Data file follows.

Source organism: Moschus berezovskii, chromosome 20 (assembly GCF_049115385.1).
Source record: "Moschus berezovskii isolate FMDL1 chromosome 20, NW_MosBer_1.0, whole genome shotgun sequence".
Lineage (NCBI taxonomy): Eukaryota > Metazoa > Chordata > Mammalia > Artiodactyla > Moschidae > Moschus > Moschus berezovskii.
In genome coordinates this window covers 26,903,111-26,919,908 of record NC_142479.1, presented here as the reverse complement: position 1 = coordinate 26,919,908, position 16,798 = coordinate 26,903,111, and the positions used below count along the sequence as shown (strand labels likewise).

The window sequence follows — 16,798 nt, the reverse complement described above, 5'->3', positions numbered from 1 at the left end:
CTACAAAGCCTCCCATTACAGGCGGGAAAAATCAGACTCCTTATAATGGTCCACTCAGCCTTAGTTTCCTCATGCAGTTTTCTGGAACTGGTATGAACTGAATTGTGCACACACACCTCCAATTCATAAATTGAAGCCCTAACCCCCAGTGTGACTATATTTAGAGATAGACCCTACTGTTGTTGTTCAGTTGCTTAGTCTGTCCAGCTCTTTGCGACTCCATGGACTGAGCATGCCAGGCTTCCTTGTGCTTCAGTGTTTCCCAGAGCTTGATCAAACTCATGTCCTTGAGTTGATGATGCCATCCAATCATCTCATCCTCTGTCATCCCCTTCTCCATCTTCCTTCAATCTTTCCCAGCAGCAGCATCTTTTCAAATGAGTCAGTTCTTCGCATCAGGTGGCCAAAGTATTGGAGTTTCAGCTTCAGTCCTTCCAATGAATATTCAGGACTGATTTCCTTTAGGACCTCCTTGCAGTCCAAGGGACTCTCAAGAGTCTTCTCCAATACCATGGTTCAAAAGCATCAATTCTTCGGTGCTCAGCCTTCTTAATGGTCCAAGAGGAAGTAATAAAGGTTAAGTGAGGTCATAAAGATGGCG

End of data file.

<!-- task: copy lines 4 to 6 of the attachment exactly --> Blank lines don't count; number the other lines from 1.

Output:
In genome coordinates this window covers 26,903,111-26,919,908 of record NC_142479.1, presented here as the reverse complement: position 1 = coordinate 26,919,908, position 16,798 = coordinate 26,903,111, and the positions used below count along the sequence as shown (strand labels likewise).

The window sequence follows — 16,798 nt, the reverse complement described above, 5'->3', positions numbered from 1 at the left end:
CTACAAAGCCTCCCATTACAGGCGGGAAAAATCAGACTCCTTATAATGGTCCACTCAGCCTTAGTTTCCTCATGCAGTTTTCTGGAACTGGTATGAACTGAATTGTGCACACACACCTCCAATTCATAAATTGAAGCCCTAACCCCCAGTGTGACTATATTTAGAGATAGACCCTACTGTTGTTGTTCAGTTGCTTAGTCTGTCCAGCTCTTTGCGACTCCATGGACTGAGCATGCCAGGCTTCCTTGTGCTTCAGTGTTTCCCAGAGCTTGATCAAACTCATGTCCTTGAGTTGATGATGCCATCCAATCATCTCATCCTCTGTCATCCCCTTCTCCATCTTCCTTCAATCTTTCCCAGCAGCAGCATCTTTTCAAATGAGTCAGTTCTTCGCATCAGGTGGCCAAAGTATTGGAGTTTCAGCTTCAGTCCTTCCAATGAATATTCAGGACTGATTTCCTTTAGGACCTCCTTGCAGTCCAAGGGACTCTCAAGAGTCTTCTCCAATACCATGGTTCAAAAGCATCAATTCTTCGGTGCTCAGCCTTCTTAATGGTCCAAGAGGAAGTAATAAAGGTTAAGTGAGGTCATAAAGATGGCG